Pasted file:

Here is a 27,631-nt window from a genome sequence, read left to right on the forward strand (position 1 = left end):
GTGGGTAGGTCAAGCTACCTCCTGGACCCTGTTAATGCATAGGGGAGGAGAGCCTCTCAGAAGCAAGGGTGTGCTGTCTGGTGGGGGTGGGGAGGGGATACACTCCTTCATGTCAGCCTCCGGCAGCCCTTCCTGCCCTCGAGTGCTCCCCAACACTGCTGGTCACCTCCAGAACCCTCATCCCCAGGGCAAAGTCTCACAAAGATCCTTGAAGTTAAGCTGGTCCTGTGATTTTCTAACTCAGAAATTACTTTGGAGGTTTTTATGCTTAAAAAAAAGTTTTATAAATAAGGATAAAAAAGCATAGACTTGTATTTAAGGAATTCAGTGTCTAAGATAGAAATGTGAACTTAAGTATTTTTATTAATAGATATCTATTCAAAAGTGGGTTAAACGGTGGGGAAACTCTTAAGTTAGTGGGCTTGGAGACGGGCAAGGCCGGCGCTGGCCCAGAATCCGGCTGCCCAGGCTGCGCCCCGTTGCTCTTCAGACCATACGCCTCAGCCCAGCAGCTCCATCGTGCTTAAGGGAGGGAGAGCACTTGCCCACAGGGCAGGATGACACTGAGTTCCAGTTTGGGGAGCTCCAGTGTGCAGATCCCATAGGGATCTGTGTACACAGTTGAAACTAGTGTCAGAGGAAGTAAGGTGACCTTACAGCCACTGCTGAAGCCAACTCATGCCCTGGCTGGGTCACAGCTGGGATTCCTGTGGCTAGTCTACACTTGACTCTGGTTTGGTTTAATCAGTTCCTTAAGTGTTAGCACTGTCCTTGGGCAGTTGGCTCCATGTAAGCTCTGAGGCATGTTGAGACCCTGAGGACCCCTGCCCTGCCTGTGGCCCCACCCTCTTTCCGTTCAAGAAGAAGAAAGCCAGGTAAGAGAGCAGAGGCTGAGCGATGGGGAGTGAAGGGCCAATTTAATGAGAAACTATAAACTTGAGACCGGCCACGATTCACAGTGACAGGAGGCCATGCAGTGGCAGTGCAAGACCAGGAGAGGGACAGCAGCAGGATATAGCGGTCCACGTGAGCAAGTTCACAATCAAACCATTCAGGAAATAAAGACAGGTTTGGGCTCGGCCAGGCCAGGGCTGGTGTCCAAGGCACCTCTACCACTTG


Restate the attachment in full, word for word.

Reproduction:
Here is a 27,631-nt window from a genome sequence, read left to right on the forward strand (position 1 = left end):
GTGGGTAGGTCAAGCTACCTCCTGGACCCTGTTAATGCATAGGGGAGGAGAGCCTCTCAGAAGCAAGGGTGTGCTGTCTGGTGGGGGTGGGGAGGGGATACACTCCTTCATGTCAGCCTCCGGCAGCCCTTCCTGCCCTCGAGTGCTCCCCAACACTGCTGGTCACCTCCAGAACCCTCATCCCCAGGGCAAAGTCTCACAAAGATCCTTGAAGTTAAGCTGGTCCTGTGATTTTCTAACTCAGAAATTACTTTGGAGGTTTTTATGCTTAAAAAAAAGTTTTATAAATAAGGATAAAAAAGCATAGACTTGTATTTAAGGAATTCAGTGTCTAAGATAGAAATGTGAACTTAAGTATTTTTATTAATAGATATCTATTCAAAAGTGGGTTAAACGGTGGGGAAACTCTTAAGTTAGTGGGCTTGGAGACGGGCAAGGCCGGCGCTGGCCCAGAATCCGGCTGCCCAGGCTGCGCCCCGTTGCTCTTCAGACCATACGCCTCAGCCCAGCAGCTCCATCGTGCTTAAGGGAGGGAGAGCACTTGCCCACAGGGCAGGATGACACTGAGTTCCAGTTTGGGGAGCTCCAGTGTGCAGATCCCATAGGGATCTGTGTACACAGTTGAAACTAGTGTCAGAGGAAGTAAGGTGACCTTACAGCCACTGCTGAAGCCAACTCATGCCCTGGCTGGGTCACAGCTGGGATTCCTGTGGCTAGTCTACACTTGACTCTGGTTTGGTTTAATCAGTTCCTTAAGTGTTAGCACTGTCCTTGGGCAGTTGGCTCCATGTAAGCTCTGAGGCATGTTGAGACCCTGAGGACCCCTGCCCTGCCTGTGGCCCCACCCTCTTTCCGTTCAAGAAGAAGAAAGCCAGGTAAGAGAGCAGAGGCTGAGCGATGGGGAGTGAAGGGCCAATTTAATGAGAAACTATAAACTTGAGACCGGCCACGATTCACAGTGACAGGAGGCCATGCAGTGGCAGTGCAAGACCAGGAGAGGGACAGCAGCAGGATATAGCGGTCCACGTGAGCAAGTTCACAATCAAACCATTCAGGAAATAAAGACAGGTTTGGGCTCGGCCAGGCCAGGGCTGGTGTCCAAGGCACCTCTACCACTTG